In part one of this series, Amy Harcourt of Definitive Marketing told us of the six scenarios where you should not discount your services.
In part two, we’ll explore the four situations when you should actually discount your services. So what are they? How often should you use them? And how do you know when to show your discount cards to your clients?
Here-s when Harcourt suggests discounting is a good idea, drawn from 25 years of experience in creating proposals:
1) To draw in new customers – If you’re launching a new business and need to build your customer base, consider an introductory offer. This is a discount or special offer on a first-time purchase. It’s a way to help customers overcome their initial reticence to sample your product or service. Only offer it once and only for a limited time. You don’t want to establish a pattern of discounting, like many major retailers do, or customers won’t ever want to buy anything full-priced. Just ask Macy’s about the detrimental effects of over-discounting.
2) To encourage a larger purchase – If you’re proposing multiple products and/or services and you’re not sure your customer will buy them all, you can offer a small discount to encourage a larger commitment. Retailers will offer two-for-one specials to encourage that extra sale. Just make sure that the additional margin you make with the larger purchase more than covers the margin lost to the discount. Otherwise, discounting makes no sense.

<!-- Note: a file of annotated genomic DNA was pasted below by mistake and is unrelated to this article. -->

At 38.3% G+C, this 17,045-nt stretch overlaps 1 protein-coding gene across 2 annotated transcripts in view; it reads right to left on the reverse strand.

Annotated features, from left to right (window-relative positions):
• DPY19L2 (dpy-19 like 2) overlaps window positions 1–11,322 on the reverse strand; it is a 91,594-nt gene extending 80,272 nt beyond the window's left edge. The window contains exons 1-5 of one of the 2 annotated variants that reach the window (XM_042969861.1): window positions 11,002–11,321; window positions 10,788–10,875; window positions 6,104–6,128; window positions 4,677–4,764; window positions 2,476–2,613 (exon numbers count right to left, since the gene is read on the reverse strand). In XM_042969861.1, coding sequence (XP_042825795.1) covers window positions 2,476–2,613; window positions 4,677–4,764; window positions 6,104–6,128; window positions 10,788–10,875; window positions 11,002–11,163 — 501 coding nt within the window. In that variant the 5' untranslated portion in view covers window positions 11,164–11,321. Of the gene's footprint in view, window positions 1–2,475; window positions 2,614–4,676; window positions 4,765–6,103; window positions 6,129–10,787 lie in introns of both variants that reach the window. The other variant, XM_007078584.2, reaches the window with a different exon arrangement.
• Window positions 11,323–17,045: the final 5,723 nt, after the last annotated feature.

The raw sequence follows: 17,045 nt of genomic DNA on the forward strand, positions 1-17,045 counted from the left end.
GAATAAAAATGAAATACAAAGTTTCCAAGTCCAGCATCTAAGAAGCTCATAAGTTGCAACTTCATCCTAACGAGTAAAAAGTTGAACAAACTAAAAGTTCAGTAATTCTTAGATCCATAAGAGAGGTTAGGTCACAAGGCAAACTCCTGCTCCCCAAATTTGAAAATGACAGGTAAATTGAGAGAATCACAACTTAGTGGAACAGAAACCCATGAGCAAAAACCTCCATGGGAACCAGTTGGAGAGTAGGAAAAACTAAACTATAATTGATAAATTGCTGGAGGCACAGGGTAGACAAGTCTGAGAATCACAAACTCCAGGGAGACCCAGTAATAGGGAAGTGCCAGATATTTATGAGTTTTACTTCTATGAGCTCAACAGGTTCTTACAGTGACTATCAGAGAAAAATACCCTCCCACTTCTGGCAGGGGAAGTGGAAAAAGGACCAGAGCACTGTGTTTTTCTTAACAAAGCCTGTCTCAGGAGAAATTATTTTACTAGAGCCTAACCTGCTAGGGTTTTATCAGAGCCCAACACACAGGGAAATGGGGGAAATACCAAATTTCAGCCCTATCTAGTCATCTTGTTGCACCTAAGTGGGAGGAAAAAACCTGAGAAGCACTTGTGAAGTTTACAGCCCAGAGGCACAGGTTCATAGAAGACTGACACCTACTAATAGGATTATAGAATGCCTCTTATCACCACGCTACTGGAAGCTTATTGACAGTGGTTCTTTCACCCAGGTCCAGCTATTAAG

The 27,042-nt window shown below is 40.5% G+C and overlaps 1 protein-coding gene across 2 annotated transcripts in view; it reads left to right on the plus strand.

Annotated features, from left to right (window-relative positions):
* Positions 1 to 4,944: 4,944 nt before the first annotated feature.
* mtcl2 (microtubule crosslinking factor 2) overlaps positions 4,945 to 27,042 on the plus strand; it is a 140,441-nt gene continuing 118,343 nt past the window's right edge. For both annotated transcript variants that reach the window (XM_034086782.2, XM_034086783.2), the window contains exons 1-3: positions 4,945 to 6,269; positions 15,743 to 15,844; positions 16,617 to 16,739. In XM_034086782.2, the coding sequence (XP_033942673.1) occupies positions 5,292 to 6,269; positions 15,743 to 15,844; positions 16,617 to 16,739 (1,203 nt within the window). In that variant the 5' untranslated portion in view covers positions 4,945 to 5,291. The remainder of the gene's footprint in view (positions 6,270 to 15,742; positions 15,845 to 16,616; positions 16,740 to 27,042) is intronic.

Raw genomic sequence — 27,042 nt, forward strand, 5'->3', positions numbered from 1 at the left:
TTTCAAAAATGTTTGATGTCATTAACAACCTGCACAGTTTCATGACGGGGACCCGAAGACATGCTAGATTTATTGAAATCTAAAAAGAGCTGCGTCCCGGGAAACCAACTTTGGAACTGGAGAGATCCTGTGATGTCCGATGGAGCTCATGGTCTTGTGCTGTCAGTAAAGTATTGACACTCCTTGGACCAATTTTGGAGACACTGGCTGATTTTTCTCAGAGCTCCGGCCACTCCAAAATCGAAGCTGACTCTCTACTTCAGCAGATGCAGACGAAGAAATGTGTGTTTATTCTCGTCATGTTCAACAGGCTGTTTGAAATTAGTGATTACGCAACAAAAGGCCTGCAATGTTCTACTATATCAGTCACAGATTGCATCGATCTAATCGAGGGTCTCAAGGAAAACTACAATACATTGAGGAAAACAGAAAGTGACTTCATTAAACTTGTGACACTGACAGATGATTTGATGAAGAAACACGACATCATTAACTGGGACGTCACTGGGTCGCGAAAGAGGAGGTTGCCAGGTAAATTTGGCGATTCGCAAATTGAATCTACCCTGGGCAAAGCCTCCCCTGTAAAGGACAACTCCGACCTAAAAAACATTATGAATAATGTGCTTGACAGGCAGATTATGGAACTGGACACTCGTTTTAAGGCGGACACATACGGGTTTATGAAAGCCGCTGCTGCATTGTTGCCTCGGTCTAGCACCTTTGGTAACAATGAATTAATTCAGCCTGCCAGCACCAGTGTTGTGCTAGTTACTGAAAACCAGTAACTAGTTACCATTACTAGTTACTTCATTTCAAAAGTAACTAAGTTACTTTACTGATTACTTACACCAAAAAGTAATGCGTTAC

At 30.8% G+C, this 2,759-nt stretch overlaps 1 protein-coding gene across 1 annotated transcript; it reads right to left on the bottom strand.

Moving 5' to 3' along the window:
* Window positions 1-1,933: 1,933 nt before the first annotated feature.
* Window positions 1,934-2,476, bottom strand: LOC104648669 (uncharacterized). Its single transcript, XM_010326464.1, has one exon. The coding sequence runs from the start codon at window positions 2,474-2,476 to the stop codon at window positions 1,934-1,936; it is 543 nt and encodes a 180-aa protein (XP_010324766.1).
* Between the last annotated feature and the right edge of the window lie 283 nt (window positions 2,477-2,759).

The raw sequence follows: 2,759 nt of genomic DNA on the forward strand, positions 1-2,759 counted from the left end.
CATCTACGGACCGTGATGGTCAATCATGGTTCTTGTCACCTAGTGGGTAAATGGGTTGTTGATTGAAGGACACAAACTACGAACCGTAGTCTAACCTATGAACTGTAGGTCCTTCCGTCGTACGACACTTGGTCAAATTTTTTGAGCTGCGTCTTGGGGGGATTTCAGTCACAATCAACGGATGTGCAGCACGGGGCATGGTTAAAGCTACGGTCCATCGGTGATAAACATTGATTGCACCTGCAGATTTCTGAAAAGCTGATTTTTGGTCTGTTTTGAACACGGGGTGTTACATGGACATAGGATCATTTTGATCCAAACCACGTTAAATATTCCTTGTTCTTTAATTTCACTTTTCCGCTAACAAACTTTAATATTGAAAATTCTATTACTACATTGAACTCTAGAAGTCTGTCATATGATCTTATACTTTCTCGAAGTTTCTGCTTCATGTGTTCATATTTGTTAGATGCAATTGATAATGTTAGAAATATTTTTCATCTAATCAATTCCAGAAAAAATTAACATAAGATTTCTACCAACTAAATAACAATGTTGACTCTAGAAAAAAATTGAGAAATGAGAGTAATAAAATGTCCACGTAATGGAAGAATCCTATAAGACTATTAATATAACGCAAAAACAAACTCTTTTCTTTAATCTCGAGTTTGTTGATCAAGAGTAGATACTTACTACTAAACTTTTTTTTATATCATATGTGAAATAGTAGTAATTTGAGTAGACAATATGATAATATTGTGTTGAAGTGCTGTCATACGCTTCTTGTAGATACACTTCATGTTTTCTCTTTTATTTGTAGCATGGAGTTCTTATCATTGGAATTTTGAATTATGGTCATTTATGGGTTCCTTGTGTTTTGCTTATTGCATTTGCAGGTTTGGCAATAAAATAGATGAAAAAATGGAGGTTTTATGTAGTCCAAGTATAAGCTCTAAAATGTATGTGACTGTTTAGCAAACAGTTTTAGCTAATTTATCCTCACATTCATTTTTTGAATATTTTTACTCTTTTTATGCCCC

3) To move old inventory – If you have out-of-date inventory that is more expensive to keep in stock or otherwise dispose of, then offer a discount!
4) To build your brand and integrity – There are clever ways to discount that promote your brand and business integrity. If you consider yourself a “green” business, you may offer an incentive that conveys this message. Peet’s Coffee gives a discount when you use your own cup, and Apple offers a discount on a new iPod when you recycle your old one. If you must discount, find a way to use it to strengthen, not weaken, your brand.
Remember that if you respond to market conditions by slashing prices, you will cut an enormous hole into your own business. Follow these guidelines for smart discounting strategies and you won’t sink your own ship.
To read more about Amy’s marketing services, visit www. DefinitiveMarketing. com.Gil Zeimer is the Creative Director of Zeimer's Advertising Shoppe. As a consultant with 25 years of advertising and blogging experience, he is a Mad Man who works with businesses large and small. Read his marketing musings at www. zeimer. com. View all posts by Gil Zeimer This entry was posted in Marketing and tagged discounting, Pricing. Bookmark the permalink.